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Encyclopedia > Miko
Miko at Aso shrine in Aso, Japan
Miko at Aso shrine in Aso, Japan

Miko (巫女? lit. Shrine Maiden) are women in the service of Shinto shrines. Image File history File links Asojinja_Miko. ... Image File history File links Asojinja_Miko. ... Aso (阿蘇町; -machi) is a town in Aso District, Japan. ... Shinto ) is the native religion of Japan and was once its state religion. ... A torii is a gate leading to a jinja. ...

Contents

Background

The Miko tradition dates back to the ancient eras of Japan. In ancient times, women who went into trances and conveyed prophecy or the words of the gods were called Miko, not unlike the Oracle at Delphi of ancient Greece. For other uses, see Pythia (disambiguation). ...


Later, miko were young female attendants at Shinto shrines. They were often the daughter(s) of the priest who presided over a given shrine. Roles of the miko included performing in ceremonial dances (miko-mai) and assisting priests in various ceremonies, especially weddings. The tradition continues and today miko can be found at many Shinto shrines. In modern times most Miko are part-time employees or volunteers. Their duties include assisting with shrine functions, performing ceremonial dances, offering Omikuji (a type of fortune telling), and staffing shrine shops. Tying omikuji at Kasuga Shrine in Nara Omikuji (おみくじ) are random fortunes written on strips of paper at Shinto shrines and Buddhist temples in Japan. ...


It is somewhat difficult to assign a strict definition or English equivalent to the Japanese word "Miko", though "shrine maiden" is most often used. Other terms that have been used as equivalents are prophet, medium, priestess, nun, witch, or sorceress. It should be noted that although Shinto has female priests - the term "priestess" is not used in Shinto - they are not the same as miko: miko do not have the same degree of authority as that of an actual priest, although they can serve as the senior cleric of a shrine if no priest is available. The unique exception to this is that in ancient times, the prophecy revealed by Miko was considered to be handed down directly from the kami (spirits). For other senses of this word, see Prophet (disambiguation). ... In spirituality, a medium or spirit medium (plural mediums) is an individual who possesses the ability to receive messages from spirits (discorporate entities), or claims that he or she can channel such entities — that is, write or speak in the voice of these entities rather than in the mediums... This article is about religious workers. ... For other uses, see Nun (disambiguation). ... “Witch” redirects here. ... A sorcerer (from Old French sorcier; fem. ... “Megami” redirects here. ...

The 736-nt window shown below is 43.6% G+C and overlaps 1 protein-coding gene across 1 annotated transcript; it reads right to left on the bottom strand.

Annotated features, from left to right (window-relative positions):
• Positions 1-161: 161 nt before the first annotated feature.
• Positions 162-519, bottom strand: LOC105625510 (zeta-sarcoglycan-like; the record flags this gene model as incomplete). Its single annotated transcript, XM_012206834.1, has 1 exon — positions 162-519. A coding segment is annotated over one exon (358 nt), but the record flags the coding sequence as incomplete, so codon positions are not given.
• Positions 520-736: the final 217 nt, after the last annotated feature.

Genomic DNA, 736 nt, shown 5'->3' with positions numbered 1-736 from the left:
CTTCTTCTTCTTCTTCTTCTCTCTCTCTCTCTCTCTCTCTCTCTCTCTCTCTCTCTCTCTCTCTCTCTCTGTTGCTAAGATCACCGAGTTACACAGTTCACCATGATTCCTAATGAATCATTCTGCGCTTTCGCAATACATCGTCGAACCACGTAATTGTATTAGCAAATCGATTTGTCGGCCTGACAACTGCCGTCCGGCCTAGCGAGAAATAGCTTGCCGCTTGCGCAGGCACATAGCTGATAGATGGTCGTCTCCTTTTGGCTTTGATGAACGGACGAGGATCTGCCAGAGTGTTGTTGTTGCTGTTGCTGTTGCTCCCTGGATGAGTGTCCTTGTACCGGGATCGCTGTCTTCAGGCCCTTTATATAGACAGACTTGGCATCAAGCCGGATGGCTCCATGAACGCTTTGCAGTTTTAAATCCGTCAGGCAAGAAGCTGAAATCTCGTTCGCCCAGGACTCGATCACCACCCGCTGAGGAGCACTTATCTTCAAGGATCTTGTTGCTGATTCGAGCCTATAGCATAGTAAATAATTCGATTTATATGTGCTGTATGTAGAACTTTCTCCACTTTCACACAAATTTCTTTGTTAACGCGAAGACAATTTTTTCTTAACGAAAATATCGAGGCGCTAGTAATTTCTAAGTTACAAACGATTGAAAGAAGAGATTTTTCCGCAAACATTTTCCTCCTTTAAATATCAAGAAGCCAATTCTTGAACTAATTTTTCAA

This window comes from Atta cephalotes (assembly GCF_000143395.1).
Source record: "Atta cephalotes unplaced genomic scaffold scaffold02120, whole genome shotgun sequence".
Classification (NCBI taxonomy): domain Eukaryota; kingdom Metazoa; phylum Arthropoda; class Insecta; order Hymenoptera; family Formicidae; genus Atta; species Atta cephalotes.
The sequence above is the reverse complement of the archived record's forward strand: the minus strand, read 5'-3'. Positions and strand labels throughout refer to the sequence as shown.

Miko in ceremonial attire at a festival in Gion, Kyoto.
Miko in ceremonial attire at a festival in Gion, Kyoto.

Theoretically, miko were required to be virgins, however, exceptions have historically been made when one is imbued with a strong character. It is probably true that when a woman who was serving as a miko married, she abandoned her duties at the shrine in order to be with her husband and new family. This rule has since been mostly removed in modern times, though most still leave the service of the shrine or train for the priesthood should they wed. Image File history File links Ceremonial-miko. ... Image File history File links Ceremonial-miko. ... Part of the ceremony of the Changing of the Guard in Whitehall, London. ... Shirakara Canal in the Gion district, showing the rear of some ochaya Exclusive restaurants line the streets of Gion. ... Kyoto )   is a city in the central part of the island of HonshÅ«, Japan. ... In Roman times, Vestal Virgins were strictly celibate or they were punished by death. ...